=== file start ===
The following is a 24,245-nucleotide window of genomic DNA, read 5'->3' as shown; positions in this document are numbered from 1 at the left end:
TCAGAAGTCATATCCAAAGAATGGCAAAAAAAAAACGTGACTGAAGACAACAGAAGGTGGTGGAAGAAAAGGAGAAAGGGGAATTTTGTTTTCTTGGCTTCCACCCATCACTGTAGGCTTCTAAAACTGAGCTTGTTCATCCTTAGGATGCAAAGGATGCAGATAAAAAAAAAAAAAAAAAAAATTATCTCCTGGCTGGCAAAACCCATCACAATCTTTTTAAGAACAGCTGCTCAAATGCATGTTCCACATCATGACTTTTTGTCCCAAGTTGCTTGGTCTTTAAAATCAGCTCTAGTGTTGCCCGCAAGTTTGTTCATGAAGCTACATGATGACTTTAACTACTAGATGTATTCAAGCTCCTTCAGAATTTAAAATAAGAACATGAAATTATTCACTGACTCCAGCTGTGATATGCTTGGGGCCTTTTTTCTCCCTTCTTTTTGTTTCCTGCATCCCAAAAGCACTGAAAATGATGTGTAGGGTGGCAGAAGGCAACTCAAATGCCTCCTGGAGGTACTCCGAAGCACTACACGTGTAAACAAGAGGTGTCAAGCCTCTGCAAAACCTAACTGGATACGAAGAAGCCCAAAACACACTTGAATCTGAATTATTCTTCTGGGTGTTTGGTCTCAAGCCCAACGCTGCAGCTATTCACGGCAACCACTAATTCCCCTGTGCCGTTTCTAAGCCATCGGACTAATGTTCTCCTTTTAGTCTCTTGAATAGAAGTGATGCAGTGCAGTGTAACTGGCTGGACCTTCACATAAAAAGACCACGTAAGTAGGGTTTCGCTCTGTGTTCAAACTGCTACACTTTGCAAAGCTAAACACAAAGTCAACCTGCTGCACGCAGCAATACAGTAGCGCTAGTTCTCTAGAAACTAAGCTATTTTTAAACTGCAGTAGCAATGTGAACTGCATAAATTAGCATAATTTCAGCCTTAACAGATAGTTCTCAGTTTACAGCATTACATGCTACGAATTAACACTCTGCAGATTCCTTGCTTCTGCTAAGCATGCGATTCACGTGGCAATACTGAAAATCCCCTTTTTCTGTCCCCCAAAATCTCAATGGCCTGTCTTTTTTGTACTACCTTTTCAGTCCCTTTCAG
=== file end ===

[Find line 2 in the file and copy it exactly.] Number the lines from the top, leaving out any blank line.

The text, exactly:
TCAGAAGTCATATCCAAAGAATGGCAAAAAAAAAACGTGACTGAAGACAACAGAAGGTGGTGGAAGAAAAGGAGAAAGGGGAATTTTGTTTTCTTGGCTTCCACCCATCACTGTAGGCTTCTAAAACTGAGCTTGTTCATCCTTAGGATGCAAAGGATGCAGATAAAAAAAAAAAAAAAAAAAATTATCTCCTGGCTGGCAAAACCCATCACAATCTTTTTAAGAACAGCTGCTCAAATGCATGTTCCACATCATGACTTTTTGTCCCAAGTTGCTTGGTCTTTAAAATCAGCTCTAGTGTTGCCCGCAAGTTTGTTCATGAAGCTACATGATGACTTTAACTACTAGATGTATTCAAGCTCCTTCAGAATTTAAAATAAGAACATGAAATTATTCACTGACTCCAGCTGTGATATGCTTGGGGCCTTTTTTCTCCCTTCTTTTTGTTTCCTGCATCCCAAAAGCACTGAAAATGATGTGTAGGGTGGCAGAAGGCAACTCAAATGCCTCCTGGAGGTACTCCGAAGCACTACACGTGTAAACAAGAGGTGTCAAGCCTCTGCAAAACCTAACTGGATACGAAGAAGCCCAAAACACACTTGAATCTGAATTATTCTTCTGGGTGTTTGGTCTCAAGCCCAACGCTGCAGCTATTCACGGCAACCACTAATTCCCCTGTGCCGTTTCTAAGCCATCGGACTAATGTTCTCCTTTTAGTCTCTTGAATAGAAGTGATGCAGTGCAGTGTAACTGGCTGGACCTTCACATAAAAAGACCACGTAAGTAGGGTTTCGCTCTGTGTTCAAACTGCTACACTTTGCAAAGCTAAACACAAAGTCAACCTGCTGCACGCAGCAATACAGTAGCGCTAGTTCTCTAGAAACTAAGCTATTTTTAAACTGCAGTAGCAATGTGAACTGCATAAATTAGCATAATTTCAGCCTTAACAGATAGTTCTCAGTTTACAGCATTACATGCTACGAATTAACACTCTGCAGATTCCTTGCTTCTGCTAAGCATGCGATTCACGTGGCAATACTGAAAATCCCCTTTTTCTGTCCCCCAAAATCTCAATGGCCTGTCTTTTTTGTACTACCTTTTCAGTCCCTTTCAG